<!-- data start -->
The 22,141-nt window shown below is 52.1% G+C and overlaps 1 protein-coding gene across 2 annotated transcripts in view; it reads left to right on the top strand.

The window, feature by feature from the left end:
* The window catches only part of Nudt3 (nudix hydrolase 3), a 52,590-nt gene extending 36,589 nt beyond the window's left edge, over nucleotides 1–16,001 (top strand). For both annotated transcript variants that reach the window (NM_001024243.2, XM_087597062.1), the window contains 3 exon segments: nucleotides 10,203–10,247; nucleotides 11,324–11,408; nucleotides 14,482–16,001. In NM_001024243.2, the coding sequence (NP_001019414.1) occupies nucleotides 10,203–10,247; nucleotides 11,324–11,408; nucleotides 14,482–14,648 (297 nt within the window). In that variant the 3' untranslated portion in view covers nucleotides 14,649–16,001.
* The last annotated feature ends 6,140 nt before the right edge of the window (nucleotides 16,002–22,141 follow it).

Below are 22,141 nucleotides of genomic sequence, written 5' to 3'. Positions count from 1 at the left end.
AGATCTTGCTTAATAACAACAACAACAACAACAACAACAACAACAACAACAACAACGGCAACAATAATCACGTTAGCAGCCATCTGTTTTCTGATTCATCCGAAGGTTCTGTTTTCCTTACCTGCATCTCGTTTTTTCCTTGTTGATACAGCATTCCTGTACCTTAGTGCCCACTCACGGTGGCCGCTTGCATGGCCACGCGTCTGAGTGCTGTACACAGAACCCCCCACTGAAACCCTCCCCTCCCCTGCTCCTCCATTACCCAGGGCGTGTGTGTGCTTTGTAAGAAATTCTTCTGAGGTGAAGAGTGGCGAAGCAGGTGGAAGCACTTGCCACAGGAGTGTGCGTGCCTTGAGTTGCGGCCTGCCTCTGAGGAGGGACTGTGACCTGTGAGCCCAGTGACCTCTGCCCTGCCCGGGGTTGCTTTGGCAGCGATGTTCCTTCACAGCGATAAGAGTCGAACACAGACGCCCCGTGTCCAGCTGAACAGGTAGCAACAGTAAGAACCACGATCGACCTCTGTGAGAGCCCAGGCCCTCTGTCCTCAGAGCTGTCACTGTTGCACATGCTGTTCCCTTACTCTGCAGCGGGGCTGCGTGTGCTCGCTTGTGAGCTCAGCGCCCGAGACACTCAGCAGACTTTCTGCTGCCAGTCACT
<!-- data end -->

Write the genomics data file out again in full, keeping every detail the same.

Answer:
The 22,141-nt window shown below is 52.1% G+C and overlaps 1 protein-coding gene across 2 annotated transcripts in view; it reads left to right on the top strand.

The window, feature by feature from the left end:
* The window catches only part of Nudt3 (nudix hydrolase 3), a 52,590-nt gene extending 36,589 nt beyond the window's left edge, over nucleotides 1–16,001 (top strand). For both annotated transcript variants that reach the window (NM_001024243.2, XM_087597062.1), the window contains 3 exon segments: nucleotides 10,203–10,247; nucleotides 11,324–11,408; nucleotides 14,482–16,001. In NM_001024243.2, the coding sequence (NP_001019414.1) occupies nucleotides 10,203–10,247; nucleotides 11,324–11,408; nucleotides 14,482–14,648 (297 nt within the window). In that variant the 3' untranslated portion in view covers nucleotides 14,649–16,001.
* The last annotated feature ends 6,140 nt before the right edge of the window (nucleotides 16,002–22,141 follow it).

Below are 22,141 nucleotides of genomic sequence, written 5' to 3'. Positions count from 1 at the left end.
AGATCTTGCTTAATAACAACAACAACAACAACAACAACAACAACAACAACAACAACGGCAACAATAATCACGTTAGCAGCCATCTGTTTTCTGATTCATCCGAAGGTTCTGTTTTCCTTACCTGCATCTCGTTTTTTCCTTGTTGATACAGCATTCCTGTACCTTAGTGCCCACTCACGGTGGCCGCTTGCATGGCCACGCGTCTGAGTGCTGTACACAGAACCCCCCACTGAAACCCTCCCCTCCCCTGCTCCTCCATTACCCAGGGCGTGTGTGTGCTTTGTAAGAAATTCTTCTGAGGTGAAGAGTGGCGAAGCAGGTGGAAGCACTTGCCACAGGAGTGTGCGTGCCTTGAGTTGCGGCCTGCCTCTGAGGAGGGACTGTGACCTGTGAGCCCAGTGACCTCTGCCCTGCCCGGGGTTGCTTTGGCAGCGATGTTCCTTCACAGCGATAAGAGTCGAACACAGACGCCCCGTGTCCAGCTGAACAGGTAGCAACAGTAAGAACCACGATCGACCTCTGTGAGAGCCCAGGCCCTCTGTCCTCAGAGCTGTCACTGTTGCACATGCTGTTCCCTTACTCTGCAGCGGGGCTGCGTGTGCTCGCTTGTGAGCTCAGCGCCCGAGACACTCAGCAGACTTTCTGCTGCCAGTCACT